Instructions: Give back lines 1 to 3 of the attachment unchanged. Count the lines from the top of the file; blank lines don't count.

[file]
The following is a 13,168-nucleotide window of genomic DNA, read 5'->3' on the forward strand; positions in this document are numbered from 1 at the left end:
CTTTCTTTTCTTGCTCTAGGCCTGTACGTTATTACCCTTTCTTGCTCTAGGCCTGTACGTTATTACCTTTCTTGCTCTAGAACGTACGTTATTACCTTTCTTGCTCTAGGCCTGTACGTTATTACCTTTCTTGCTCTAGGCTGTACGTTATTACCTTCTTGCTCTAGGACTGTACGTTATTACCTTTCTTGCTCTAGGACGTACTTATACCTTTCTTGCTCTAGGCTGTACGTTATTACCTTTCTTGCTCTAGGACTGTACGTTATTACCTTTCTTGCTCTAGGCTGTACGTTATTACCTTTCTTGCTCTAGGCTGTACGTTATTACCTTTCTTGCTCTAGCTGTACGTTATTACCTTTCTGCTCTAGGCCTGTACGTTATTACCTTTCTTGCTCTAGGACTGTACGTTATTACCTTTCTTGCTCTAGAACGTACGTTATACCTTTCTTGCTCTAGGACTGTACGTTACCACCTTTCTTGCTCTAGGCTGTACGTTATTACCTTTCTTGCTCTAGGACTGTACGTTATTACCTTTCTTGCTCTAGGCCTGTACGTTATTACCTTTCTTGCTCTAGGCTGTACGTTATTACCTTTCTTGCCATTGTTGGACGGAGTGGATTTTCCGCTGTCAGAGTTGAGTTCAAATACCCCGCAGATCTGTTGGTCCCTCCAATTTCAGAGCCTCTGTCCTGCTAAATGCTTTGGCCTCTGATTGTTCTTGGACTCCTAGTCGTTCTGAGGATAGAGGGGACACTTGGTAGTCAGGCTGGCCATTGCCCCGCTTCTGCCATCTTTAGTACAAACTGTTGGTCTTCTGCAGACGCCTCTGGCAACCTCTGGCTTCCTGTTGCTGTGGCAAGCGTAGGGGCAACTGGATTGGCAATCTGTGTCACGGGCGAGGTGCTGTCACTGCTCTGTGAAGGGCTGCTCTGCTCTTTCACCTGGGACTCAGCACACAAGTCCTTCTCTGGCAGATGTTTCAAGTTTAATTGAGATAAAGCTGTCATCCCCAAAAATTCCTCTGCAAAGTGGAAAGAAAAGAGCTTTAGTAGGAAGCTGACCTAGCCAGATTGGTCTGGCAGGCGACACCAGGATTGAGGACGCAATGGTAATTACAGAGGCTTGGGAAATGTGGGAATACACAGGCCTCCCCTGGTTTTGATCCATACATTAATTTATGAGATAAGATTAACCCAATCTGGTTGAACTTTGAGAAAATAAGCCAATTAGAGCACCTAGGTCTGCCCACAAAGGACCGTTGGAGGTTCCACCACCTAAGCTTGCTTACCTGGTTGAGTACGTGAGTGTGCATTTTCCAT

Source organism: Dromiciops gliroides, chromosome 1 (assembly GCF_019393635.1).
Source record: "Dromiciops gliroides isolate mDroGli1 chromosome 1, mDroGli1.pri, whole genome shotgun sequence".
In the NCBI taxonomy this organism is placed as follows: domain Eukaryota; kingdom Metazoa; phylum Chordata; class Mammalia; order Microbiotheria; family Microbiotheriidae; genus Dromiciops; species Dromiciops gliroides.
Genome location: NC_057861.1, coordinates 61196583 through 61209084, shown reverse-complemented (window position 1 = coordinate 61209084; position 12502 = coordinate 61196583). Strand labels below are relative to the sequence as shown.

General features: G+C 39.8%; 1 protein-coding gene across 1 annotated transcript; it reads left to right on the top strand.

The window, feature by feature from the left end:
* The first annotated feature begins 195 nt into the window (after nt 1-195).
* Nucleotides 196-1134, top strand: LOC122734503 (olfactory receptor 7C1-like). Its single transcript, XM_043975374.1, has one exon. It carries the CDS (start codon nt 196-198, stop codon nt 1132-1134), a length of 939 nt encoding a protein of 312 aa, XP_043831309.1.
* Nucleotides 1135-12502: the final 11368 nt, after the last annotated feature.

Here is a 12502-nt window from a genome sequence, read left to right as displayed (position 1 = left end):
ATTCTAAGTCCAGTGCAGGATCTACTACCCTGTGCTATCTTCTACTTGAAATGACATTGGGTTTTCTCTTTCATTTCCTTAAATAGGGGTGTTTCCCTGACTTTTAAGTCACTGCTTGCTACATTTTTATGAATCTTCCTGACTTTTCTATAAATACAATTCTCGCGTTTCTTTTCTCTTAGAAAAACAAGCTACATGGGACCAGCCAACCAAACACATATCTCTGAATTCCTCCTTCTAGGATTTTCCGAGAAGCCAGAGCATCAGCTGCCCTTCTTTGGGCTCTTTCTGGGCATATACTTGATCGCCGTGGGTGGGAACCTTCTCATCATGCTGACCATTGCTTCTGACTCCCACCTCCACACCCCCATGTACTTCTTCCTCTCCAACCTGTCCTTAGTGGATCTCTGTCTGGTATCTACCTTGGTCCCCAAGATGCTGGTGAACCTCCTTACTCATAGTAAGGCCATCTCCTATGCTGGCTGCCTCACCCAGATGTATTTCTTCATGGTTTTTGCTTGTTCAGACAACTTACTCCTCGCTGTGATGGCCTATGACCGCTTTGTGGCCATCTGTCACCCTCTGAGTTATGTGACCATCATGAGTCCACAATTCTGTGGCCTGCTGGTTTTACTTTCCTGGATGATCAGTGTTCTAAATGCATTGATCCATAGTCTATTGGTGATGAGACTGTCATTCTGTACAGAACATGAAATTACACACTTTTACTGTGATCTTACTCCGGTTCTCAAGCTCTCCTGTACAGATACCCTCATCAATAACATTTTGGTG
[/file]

The following is a 13,168-nucleotide window of genomic DNA, read 5'->3' on the forward strand; positions in this document are numbered from 1 at the left end:
CTTTCTTTTCTTGCTCTAGGCCTGTACGTTATTACCCTTTCTTGCTCTAGGCCTGTACGTTATTACCTTTCTTGCTCTAGAACGTACGTTATTACCTTTCTTGCTCTAGGCCTGTACGTTATTACCTTTCTTGCTCTAGGCTGTACGTTATTACCTTCTTGCTCTAGGACTGTACGTTATTACCTTTCTTGCTCTAGGACGTACTTATACCTTTCTTGCTCTAGGCTGTACGTTATTACCTTTCTTGCTCTAGGACTGTACGTTATTACCTTTCTTGCTCTAGGCTGTACGTTATTACCTTTCTTGCTCTAGGCTGTACGTTATTACCTTTCTTGCTCTAGCTGTACGTTATTACCTTTCTGCTCTAGGCCTGTACGTTATTACCTTTCTTGCTCTAGGACTGTACGTTATTACCTTTCTTGCTCTAGAACGTACGTTATACCTTTCTTGCTCTAGGACTGTACGTTACCACCTTTCTTGCTCTAGGCTGTACGTTATTACCTTTCTTGCTCTAGGACTGTACGTTATTACCTTTCTTGCTCTAGGCCTGTACGTTATTACCTTTCTTGCTCTAGGCTGTACGTTATTACCTTTCTTGCCATTGTTGGACGGAGTGGATTTTCCGCTGTCAGAGTTGAGTTCAAATACCCCGCAGATCTGTTGGTCCCTCCAATTTCAGAGCCTCTGTCCTGCTAAATGCTTTGGCCTCTGATTGTTCTTGGACTCCTAGTCGTTCTGAGGATAGAGGGGACACTTGGTAGTCAGGCTGGCCATTGCCCCGCTTCTGCCATCTTTAGTACAAACTGTTGGTCTTCTGCAGACGCCTCTGGCAACCTCTGGCTTCCTGTTGCTGTGGCAAGCGTAGGGGCAACTGGATTGGCAATCTGTGTCACGGGCGAGGTGCTGTCACTGCTCTGTGAAGGGCTGCTCTGCTCTTTCACCTGGGACTCAGCACACAAGTCCTTCTCTGGCAGATGTTTCAAGTTTAATTGAGATAAAGCTGTCATCCCCAAAAATTCCTCTGCAAAGTGGAAAGAAAAGAGCTTTAGTAGGAAGCTGACCTAGCCAGATTGGTCTGGCAGGCGACACCAGGATTGAGGACGCAATGGTAATTACAGAGGCTTGGGAAATGTGGGAATACACAGGCCTCCCCTGGTTTTGATCCATACATTAATTTATGAGATAAGATTAACCCAATCTGGTTGAACTTTGAGAAAATAAGCCAATTAGAGCACCTAGGTCTGCCCACAAAGGACCGTTGGAGGTTCCACCACCTAAGCTTGCTTACCTGGTTGAGTACGTGAGTGTGCATTTTCCAT

Source organism: Dromiciops gliroides, chromosome 1 (assembly GCF_019393635.1).